Saving for College: By The Numbers
I was proud to send my son off to University of Texas at Austin in the fall of 2015. I have a second son gearing up for his collegiate adventure of choice in the fall of 2017. This time in our lives is a big milestone achievement for my husband and me. It’s been something that we have been planning for the better part of two decades. I can attest 18 years of age sneaks up on a family pretty quickly. Making the most of every opportunity to save is paramount.
Today, according to The College Board, tuition PLUS room and board at a state university is, on average, $19,548 per year. A private university experience is more than double per year on average: $43,921. Also, says the College Board, college costs roughly triple from the time a child is born until the day he/she goes to college.
I encourage my clients to get strategic with their savings from the start. There is an ebb and flow to efficient savings – and your approach should evolve as your child gets older. Here are some ideas as to how you can maximize every moment in the savings cycle…from the day your child is born until the day you pack up the SUV and set the GPS for College Town, USA.
0-8 years: A 529 Savings Account
All 50 states sponsor at least one kind of 529 plan. This is a tax-advantaged savings plan; there are two kinds to look for. The first is a pre-paid tuition plan, where the saver can purchase units or credits at participating universities and colleges for future tuition. The other, is called a college savings plan and it allows the saver to typically choose among several investment options to which all contributions will be applied. Investment options often include stock mutual funds, bond mutual funds, and money market funds. These portfolios often shift toward more lower-risk investments as the student gets closer to college age.
Earnings in 529 plans are not subject to federal tax, and in most cases, state tax, so as long as you use withdrawals for eligible college expenses, such as tuition or room and board, these funds will be available to you without penalty.*
The other thing that I especially appreciate about 529 plans is that other family members or friends, can also regularly (and easily,) contribute to the plan. Moreover, because these funds are hard to access before the college years, they will be protected from use when temptations or emergencies arise before the age of 18.
8-12 years: Re-Allot Childcare Fees to College Savings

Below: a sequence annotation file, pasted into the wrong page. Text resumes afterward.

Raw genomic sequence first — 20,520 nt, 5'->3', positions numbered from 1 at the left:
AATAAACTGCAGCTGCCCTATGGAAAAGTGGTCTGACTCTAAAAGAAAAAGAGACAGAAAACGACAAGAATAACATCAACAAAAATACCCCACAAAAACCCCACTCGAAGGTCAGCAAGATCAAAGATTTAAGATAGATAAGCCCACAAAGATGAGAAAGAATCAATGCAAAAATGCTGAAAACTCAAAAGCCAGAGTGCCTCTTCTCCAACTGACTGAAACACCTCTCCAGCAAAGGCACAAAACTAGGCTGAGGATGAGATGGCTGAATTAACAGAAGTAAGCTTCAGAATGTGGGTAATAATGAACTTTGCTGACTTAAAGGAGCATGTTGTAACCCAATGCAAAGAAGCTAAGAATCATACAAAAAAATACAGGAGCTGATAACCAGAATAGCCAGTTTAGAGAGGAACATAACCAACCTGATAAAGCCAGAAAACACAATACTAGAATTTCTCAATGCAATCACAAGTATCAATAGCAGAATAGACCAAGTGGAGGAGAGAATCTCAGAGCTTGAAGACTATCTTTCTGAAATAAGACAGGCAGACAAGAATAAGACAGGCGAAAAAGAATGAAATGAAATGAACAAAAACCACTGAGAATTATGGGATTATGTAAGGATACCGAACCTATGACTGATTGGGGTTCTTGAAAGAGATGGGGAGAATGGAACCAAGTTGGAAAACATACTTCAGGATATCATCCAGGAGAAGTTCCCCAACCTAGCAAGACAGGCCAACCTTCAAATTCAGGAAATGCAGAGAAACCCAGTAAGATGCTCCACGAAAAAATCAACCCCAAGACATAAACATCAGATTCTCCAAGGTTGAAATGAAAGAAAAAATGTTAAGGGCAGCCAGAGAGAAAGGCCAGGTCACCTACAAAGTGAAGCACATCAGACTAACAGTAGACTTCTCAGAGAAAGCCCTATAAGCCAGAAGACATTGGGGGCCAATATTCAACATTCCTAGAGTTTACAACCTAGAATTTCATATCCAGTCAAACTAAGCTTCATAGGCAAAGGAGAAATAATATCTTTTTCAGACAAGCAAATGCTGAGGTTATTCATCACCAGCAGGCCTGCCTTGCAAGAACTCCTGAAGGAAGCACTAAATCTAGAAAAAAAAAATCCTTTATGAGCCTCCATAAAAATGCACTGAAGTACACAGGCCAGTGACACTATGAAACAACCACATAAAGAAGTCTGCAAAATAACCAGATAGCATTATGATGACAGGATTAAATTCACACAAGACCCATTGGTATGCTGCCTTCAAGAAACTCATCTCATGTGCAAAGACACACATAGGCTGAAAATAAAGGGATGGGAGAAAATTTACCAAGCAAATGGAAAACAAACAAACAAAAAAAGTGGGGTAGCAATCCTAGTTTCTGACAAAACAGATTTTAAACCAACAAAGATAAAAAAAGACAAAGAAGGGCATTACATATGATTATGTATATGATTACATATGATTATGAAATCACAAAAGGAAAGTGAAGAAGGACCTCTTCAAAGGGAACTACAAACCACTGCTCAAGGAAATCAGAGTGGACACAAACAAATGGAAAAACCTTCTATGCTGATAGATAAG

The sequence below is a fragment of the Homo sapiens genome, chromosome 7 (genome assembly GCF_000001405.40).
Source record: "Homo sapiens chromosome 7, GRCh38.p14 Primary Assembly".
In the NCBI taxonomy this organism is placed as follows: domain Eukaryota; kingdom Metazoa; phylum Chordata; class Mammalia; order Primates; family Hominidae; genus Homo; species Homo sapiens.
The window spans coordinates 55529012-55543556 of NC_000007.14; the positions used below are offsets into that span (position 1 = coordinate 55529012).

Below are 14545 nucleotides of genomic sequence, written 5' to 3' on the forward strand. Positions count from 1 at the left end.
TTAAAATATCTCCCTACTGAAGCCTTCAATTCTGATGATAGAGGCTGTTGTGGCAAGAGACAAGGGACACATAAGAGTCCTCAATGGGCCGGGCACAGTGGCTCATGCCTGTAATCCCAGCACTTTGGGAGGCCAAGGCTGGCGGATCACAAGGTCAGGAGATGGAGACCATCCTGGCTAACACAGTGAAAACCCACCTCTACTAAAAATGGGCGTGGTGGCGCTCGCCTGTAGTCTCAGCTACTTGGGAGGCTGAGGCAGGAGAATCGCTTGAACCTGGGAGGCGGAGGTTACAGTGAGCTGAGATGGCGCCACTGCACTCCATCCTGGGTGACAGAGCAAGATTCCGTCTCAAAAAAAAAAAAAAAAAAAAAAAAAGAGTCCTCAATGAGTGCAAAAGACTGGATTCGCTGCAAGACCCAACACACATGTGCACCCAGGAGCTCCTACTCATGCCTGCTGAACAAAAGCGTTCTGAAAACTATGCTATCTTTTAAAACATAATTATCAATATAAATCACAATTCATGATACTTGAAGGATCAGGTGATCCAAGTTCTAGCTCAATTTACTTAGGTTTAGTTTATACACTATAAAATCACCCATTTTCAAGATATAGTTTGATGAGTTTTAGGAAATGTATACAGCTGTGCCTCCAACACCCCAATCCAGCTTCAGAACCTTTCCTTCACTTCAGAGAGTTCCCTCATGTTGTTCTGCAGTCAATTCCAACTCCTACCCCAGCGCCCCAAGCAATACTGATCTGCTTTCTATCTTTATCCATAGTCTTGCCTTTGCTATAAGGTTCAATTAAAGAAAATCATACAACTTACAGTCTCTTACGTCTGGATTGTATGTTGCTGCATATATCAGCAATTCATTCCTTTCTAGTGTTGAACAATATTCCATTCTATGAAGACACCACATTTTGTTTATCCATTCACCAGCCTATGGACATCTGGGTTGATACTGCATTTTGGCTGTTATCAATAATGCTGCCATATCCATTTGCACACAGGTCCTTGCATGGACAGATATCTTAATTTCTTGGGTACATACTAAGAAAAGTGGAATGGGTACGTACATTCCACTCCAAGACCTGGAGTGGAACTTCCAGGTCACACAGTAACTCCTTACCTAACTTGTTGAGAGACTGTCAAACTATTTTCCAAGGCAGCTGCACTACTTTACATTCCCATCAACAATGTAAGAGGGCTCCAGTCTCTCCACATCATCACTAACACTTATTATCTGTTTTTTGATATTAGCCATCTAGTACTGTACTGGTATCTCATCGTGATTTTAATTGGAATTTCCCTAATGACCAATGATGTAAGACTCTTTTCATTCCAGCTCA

There are many, many expenses during early childhood that are alleviated as your child grows up. Daycare and after-school care can cost families thousands of dollars a month. However, as your child ages, and these funds no longer have to go sponsor childcare, it’s always a good idea to “keep the habit up,” and reallot these funds to your college savings efforts.
Since you’ve been setting this amount aside for years, you won’t necessarily miss the funds as you manage your household. Something as simple as the $100 a weekend that you once spent on babysitters can add up to an (almost) painlessly-earned $5,200 worth of savings. In some cases, that is as much as a half-year of tuition!
13-18 years: Saving Becomes a Family Affair
School loans often seem abstract to the student who is taking them out. They’re something that will be dealt with later. But later can be a painful reality check for your new graduate – and a tough way to start life as a self-supporting adult.
As your teen gets older, it’s a good idea to start talking with him/her about what kind of college funds you will be able to make available for her college education. This is also a great time to start discussing where the opportunities lie to save more money in the home stretch of the high school years and/or what kind of financial aid they should start to consider.
In Lynn O’Shaughessy’s The Savvy Parents’ Guide to Cutting College Costs, she makes a great point: “Every dollar saved is a dollar less that you have to borrow. Every borrowed dollar will cost about two dollars by the time you repay the debt.” Your teen might think that $1,000 put aside from a summer job will barely make a dent – but when you illustrate how that $1,000 will be $2000 that she won’t have to pay back in 10 years, it becomes clear that even a small amount of savings can make a big difference.
*Withdrawals for purposes other than qualified education expenses may be subject to taxes and penalties.
Prior to investing in a 529 Plan investors should consider whether the investor’s or designated beneficiary’s home state offers any state tax or other benefits that are only available for investments in such state’s qualified tuition program. Please consult with your tax advisor before investing.
Stock investing involves risk including loss of principal.
Bonds are subject to market and interest rate risk if sold prior to maturity. Bond values will decline as interest rates rise and bonds are subject to availability and change in price.
Investing in mutual funds involves risk, including possible loss of principal. Value will fluctuate with market conditions and may not achieve its investment objective.
An investment in a money market fund is not insured or guaranteed by the Federal Deposit Insurance Corporation or any other government agency. Although the Fund seeks to preserve the value of your investment at $1.00 per share, it is possible to lose money by investing in the Fund.